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In today’s market where a lot of multinational companies use relational databases to handle data, it is very important to understand how each and every table can be related to each other. So, in this article on Foreign Key SQL, I will discuss the foreign key in tables to make you understand the relationship between tables.
The following topics will be covered in this article:
What is Foreign Key constraint?
A foreign key is a type of key used to link two tables in a database. So, a foreign key is an attribute or a collection of attributes in one table that refers to the primary key in another table.
For Example, if Table A and Table B are related to each other, then if Table A consists of the primary key, this table would be called the referenced table or parent table. Similarly, if Table B consists of a foreign key, then that table is known as the referencing table or child table. Refer to the below image:
Now that you know what is foreign key, next in this article on Foreign key SQL, let us understand the rules of the foreign key.
The Rules of Foreign Key are as follows:
Now that you know what are the rules of a foreign key, next in this article on Foreign key SQL, let us see the operations of the foreign key.
Foreign Key Operations:
To understand the various operations present on Foreign key, consider the following two tables:
Now, if you observe, the customerID column in the courses table refers to the customerID column in the customers’ table. The customerID column from the customers’ table is the Primary Key and the customerID column from the courses table is the Foreign Key of that table.
Starting with the first operation:
You can use the following syntax to create a foreign key on the “customerID” column when you create “courses” table:
#For SQL Server/ MS Access/ Oracle CREATE TABLE courses ( courseID varchar NOT NULL PRIMARY KEY, courseName varchar NOT NULL, customerID int FOREIGN KEY REFERENCES customers(customerID) ); #For MySQL CREATE TABLE courses ( courseID varchar NOT NULL PRIMARY KEY, courseName varchar NOT NULL, customerID int PRIMARY KEY (courseID), FOREIGN KEY (customerID) REFERENCES customers(customerID) );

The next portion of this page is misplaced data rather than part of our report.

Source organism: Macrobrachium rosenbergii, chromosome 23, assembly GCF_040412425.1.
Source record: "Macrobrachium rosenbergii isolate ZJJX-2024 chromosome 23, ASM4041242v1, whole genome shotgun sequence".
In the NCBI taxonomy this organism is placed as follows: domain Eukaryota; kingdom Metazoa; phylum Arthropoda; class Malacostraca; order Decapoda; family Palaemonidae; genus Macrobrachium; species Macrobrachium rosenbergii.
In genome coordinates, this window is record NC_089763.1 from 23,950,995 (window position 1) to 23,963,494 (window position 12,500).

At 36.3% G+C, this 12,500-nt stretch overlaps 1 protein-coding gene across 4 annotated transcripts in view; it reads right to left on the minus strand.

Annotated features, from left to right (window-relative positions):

To apply foreign key on multiple columns while creating a table, refer to the following example:
CREATE TABLE courses ( courseID varchar NOT NULL, courseName varchar NOT NULL, customerID int, PRIMARY KEY (courseID), CONSTRAINT FK_CustomerCourse FOREIGN KEY (customerID) REFERENCES customers(customerID) );
Next, in this article on Foreign Key SQL, let us see how to use the foreign key on Alter Table.
You can use the following syntax to create a foreign key on the “customerID” column when the “courses” table is already created and you just want to alter the table:
ALTER TABLE courses ADD FOREIGN KEY (customerID) REFERENCES customers(customerID);
ALTER TABLE courses ADD CONSTRAINT FK_CustomerCourse FOREIGN KEY (customerID) REFERENCES Customers(customerID);
Next, in this article on Foreign Key SQL, let us understand how to drop a foreign key
To drop the foreign key, you can refer to the following example:
#For SQL Server/ MS Access/ Oracle ALTER TABLE courses DROP CONSTRAINT FK_CustomerCourse; For MYSQL ALTER TABLE courses DROP FOREIGN KEY FK_CustomerCourse;
With this, we come to an end to this article. I hope you understood how to use Foreign Key in SQL. If you wish to learn more about MySQL and get to know this open-source relational database, then check out our MySQL DBA Certification Training which comes with instructor-led live training and real-life project experience. This training will help you understand MySQL in-depth and help you achieve mastery over the subject.
Got a question for us? Please mention it in the comments section of this article on “Foreign Key SQL” and I will get back to you.